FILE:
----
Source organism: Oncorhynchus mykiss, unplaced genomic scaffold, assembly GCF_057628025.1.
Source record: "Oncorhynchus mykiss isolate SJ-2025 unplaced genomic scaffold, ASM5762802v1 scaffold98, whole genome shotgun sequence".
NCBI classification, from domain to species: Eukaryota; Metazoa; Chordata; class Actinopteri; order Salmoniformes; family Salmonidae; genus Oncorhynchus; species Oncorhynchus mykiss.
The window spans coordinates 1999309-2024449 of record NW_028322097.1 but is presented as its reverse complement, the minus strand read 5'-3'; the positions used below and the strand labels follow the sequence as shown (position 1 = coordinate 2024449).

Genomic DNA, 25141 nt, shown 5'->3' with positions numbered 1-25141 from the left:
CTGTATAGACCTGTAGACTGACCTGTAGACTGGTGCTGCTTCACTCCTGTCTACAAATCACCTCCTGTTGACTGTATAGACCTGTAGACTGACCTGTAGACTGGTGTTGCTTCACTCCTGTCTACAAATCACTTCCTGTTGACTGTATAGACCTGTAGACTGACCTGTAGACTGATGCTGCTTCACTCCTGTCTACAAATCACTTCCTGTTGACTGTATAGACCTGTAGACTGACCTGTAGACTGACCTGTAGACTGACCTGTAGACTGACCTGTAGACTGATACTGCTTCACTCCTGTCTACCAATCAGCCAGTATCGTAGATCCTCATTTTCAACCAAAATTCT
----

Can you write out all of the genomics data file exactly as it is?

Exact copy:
Source organism: Oncorhynchus mykiss, unplaced genomic scaffold, assembly GCF_057628025.1.
Source record: "Oncorhynchus mykiss isolate SJ-2025 unplaced genomic scaffold, ASM5762802v1 scaffold98, whole genome shotgun sequence".
NCBI classification, from domain to species: Eukaryota; Metazoa; Chordata; class Actinopteri; order Salmoniformes; family Salmonidae; genus Oncorhynchus; species Oncorhynchus mykiss.
The window spans coordinates 1999309-2024449 of record NW_028322097.1 but is presented as its reverse complement, the minus strand read 5'-3'; the positions used below and the strand labels follow the sequence as shown (position 1 = coordinate 2024449).

Genomic DNA, 25141 nt, shown 5'->3' with positions numbered 1-25141 from the left:
CTGTATAGACCTGTAGACTGACCTGTAGACTGGTGCTGCTTCACTCCTGTCTACAAATCACCTCCTGTTGACTGTATAGACCTGTAGACTGACCTGTAGACTGGTGTTGCTTCACTCCTGTCTACAAATCACTTCCTGTTGACTGTATAGACCTGTAGACTGACCTGTAGACTGATGCTGCTTCACTCCTGTCTACAAATCACTTCCTGTTGACTGTATAGACCTGTAGACTGACCTGTAGACTGACCTGTAGACTGACCTGTAGACTGACCTGTAGACTGATACTGCTTCACTCCTGTCTACCAATCAGCCAGTATCGTAGATCCTCATTTTCAACCAAAATTCT